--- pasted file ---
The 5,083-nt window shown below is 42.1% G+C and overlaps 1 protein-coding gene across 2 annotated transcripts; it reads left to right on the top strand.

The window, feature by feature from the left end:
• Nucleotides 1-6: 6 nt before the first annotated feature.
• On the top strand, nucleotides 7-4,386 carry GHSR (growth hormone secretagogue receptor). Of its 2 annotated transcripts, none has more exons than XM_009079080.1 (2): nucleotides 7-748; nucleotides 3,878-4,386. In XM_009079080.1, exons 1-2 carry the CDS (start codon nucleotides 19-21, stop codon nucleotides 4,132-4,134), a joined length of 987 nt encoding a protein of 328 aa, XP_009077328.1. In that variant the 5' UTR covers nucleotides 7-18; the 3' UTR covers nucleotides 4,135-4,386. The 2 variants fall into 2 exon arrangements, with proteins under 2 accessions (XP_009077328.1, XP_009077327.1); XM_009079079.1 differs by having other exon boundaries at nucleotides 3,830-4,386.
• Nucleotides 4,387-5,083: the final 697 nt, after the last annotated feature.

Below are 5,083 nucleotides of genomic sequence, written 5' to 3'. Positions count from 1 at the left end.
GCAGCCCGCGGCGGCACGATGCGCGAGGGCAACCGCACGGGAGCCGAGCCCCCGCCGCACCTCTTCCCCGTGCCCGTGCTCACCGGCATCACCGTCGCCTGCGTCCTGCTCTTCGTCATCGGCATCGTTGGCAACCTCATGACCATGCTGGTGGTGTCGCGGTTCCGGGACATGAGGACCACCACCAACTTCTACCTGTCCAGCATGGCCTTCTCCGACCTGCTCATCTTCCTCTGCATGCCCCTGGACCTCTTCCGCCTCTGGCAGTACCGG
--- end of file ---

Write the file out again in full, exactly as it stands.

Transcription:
The 5,083-nt window shown below is 42.1% G+C and overlaps 1 protein-coding gene across 2 annotated transcripts; it reads left to right on the top strand.

The window, feature by feature from the left end:
• Nucleotides 1-6: 6 nt before the first annotated feature.
• On the top strand, nucleotides 7-4,386 carry GHSR (growth hormone secretagogue receptor). Of its 2 annotated transcripts, none has more exons than XM_009079080.1 (2): nucleotides 7-748; nucleotides 3,878-4,386. In XM_009079080.1, exons 1-2 carry the CDS (start codon nucleotides 19-21, stop codon nucleotides 4,132-4,134), a joined length of 987 nt encoding a protein of 328 aa, XP_009077328.1. In that variant the 5' UTR covers nucleotides 7-18; the 3' UTR covers nucleotides 4,135-4,386. The 2 variants fall into 2 exon arrangements, with proteins under 2 accessions (XP_009077328.1, XP_009077327.1); XM_009079079.1 differs by having other exon boundaries at nucleotides 3,830-4,386.
• Nucleotides 4,387-5,083: the final 697 nt, after the last annotated feature.

Below are 5,083 nucleotides of genomic sequence, written 5' to 3'. Positions count from 1 at the left end.
GCAGCCCGCGGCGGCACGATGCGCGAGGGCAACCGCACGGGAGCCGAGCCCCCGCCGCACCTCTTCCCCGTGCCCGTGCTCACCGGCATCACCGTCGCCTGCGTCCTGCTCTTCGTCATCGGCATCGTTGGCAACCTCATGACCATGCTGGTGGTGTCGCGGTTCCGGGACATGAGGACCACCACCAACTTCTACCTGTCCAGCATGGCCTTCTCCGACCTGCTCATCTTCCTCTGCATGCCCCTGGACCTCTTCCGCCTCTGGCAGTACCGG